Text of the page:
How mistakes can be made in draft

Each franchise in the NFL employs 10-20 college scouts, has extensive video libraries and numerous computer programs, and spends millions of dollars on evaluating college prospects. Nevertheless, mistakes still are made early in the draft.

The ramifications are fairly obvious. You now must find a replacement with quality equivalent to that which you needed from a first- or second-round choice. The waiver wire and free-agent market rarely offer a quick solution. So how is it that mistakes still are made?

Seldom are mistakes made on "measureables" such as height, weight and speed. Almost all first- or second-round selections will possess the physical qualities the NFL team expected. The problems will involve personality, dedication, work ethic, toughness or off-the-field issues.

All of these elements are very subjective, so the picture becomes cloudy. A great 40-yard dash time often will overshadow any concerns about how a player finishes a drill. These characteristics are the most difficult to evaluate, yet end up being the main reason for success or failure.

Assuming you have successfully calculated the measurables and evaluated the person, what else causes the mistakes?

Injuries: This is the most frequent reason a high draft choice doesn't pan out. It is not always a career-ending injury. It can be a succession of season-ending or game-ending injuries.

I signed Kyle Vanden Bosch, a second-round draft choice, three years ago after he suffered several unfortunate injuries in Arizona. When he played, he played well, but the Cardinals struggled to keep him on the field. In Vanden Bosch's first year with the Titans, he was in the Pro Bowl. He has not missed a game and now is the heart and soul of the Titans' defense.

Position changes: Just the fact that a player has the talent to possibly play a different spot does not take into consideration the practice time, experience, coaching, knowledge and instincts needed in the the new role. For instance, Matt Jones is as talented as any player in the NFL, but he was a college quarterback who moved to wide receiver. He still has a chance to become a legitimate NFL wide receiver, but the learning curve has been steep.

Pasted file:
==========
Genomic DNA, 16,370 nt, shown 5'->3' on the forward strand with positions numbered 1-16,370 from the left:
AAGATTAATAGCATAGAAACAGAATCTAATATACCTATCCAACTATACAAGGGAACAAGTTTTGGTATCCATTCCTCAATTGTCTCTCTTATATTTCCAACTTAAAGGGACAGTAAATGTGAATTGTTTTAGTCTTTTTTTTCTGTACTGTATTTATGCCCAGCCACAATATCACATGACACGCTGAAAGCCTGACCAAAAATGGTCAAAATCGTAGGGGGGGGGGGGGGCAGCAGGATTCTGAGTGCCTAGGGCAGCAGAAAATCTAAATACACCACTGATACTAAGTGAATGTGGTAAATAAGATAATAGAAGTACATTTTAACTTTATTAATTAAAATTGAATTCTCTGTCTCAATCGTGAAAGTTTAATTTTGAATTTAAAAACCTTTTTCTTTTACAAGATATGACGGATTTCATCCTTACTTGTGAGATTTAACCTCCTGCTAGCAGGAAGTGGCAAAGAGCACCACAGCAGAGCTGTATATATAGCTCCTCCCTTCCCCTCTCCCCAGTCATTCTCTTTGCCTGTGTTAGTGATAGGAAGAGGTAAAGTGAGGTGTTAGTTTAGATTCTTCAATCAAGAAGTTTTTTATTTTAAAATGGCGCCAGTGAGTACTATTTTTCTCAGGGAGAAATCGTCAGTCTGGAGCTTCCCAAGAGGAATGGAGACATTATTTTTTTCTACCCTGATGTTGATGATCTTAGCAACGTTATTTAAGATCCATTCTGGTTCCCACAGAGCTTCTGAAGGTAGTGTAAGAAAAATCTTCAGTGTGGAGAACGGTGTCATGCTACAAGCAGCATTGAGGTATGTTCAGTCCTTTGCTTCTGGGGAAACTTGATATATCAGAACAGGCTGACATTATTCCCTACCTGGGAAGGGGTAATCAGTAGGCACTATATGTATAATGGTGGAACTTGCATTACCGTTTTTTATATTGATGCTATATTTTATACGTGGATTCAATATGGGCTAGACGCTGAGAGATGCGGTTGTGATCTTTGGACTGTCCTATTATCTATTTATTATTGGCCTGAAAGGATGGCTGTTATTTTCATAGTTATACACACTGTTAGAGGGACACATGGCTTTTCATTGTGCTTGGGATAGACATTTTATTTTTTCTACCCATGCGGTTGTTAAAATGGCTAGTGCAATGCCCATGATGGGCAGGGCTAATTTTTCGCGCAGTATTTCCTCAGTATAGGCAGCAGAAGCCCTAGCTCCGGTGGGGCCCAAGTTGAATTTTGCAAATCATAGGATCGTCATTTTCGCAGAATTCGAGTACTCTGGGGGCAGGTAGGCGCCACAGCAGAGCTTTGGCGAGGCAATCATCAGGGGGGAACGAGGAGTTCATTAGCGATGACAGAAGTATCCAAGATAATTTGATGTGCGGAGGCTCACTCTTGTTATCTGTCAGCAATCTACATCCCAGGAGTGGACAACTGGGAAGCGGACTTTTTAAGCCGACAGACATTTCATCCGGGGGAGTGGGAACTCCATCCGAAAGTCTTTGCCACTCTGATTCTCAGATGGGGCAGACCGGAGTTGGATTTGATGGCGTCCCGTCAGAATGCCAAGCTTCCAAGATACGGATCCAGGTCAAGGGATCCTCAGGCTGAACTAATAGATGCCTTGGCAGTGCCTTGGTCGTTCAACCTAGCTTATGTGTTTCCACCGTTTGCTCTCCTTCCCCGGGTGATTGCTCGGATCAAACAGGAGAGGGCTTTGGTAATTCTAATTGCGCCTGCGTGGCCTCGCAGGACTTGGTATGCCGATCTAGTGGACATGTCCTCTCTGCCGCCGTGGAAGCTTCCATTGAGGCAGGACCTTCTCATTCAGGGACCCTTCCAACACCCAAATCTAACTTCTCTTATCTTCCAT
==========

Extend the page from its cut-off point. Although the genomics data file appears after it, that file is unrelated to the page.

If I were to draft a player with the intent of moving him to a different position, I would use only a later-round selection. The idea of using a high pick on someone you will have to teach a new job never thrilled me.

Doesn't fit the scheme: This mistake really should never happen, but it does. Teams will draft a 4-3 defensive end to play in the 3-4. Just because you are a defensive end does not mean you can play that position in all schemes.

A bump-and-run corner will not have all the same attributes as a two-deep run-support corner. If the very best player on the board will not fit your scheme, don't draft him. He won't play anyway.

A need pick: Probably the most common reason for a mistake is when you draft the 40th-best player in the 10th slot because you need someone to fill a hole. Everyone is expecting the 10th pick to have a dramatic impact, and by taking a lesser valued player, you never realize that impact. Not only do you miss on your selection, but now you must play against the 30 players you passed over. If you don't want to draft the 10th-best player, trade down, pick up draft choices and draft the 40th-best player with the 40th selection.

Coach-player personality conflicts: After 15 years of coaching in the NFL, I still am intrigued by how two coaches can look at the same player and see a totally different person. I also am surprised by how one coach can be influenced by another's opinion. I suppose this is human nature, but it also is a reason for mistakes. If a head coach, coordinator or position coach cannot accept a player, for whatever reason, the player's days already are numbered.

The decision-maker must have an understanding of what the coaching staff wants in a player. It probably will be impossible for the coaches to visit every prospect, but it is important for them to have first-hand knowledge of any high choice.

Former Tennessee Titans general manager Floyd Reese frequently contributes to ESPN.com.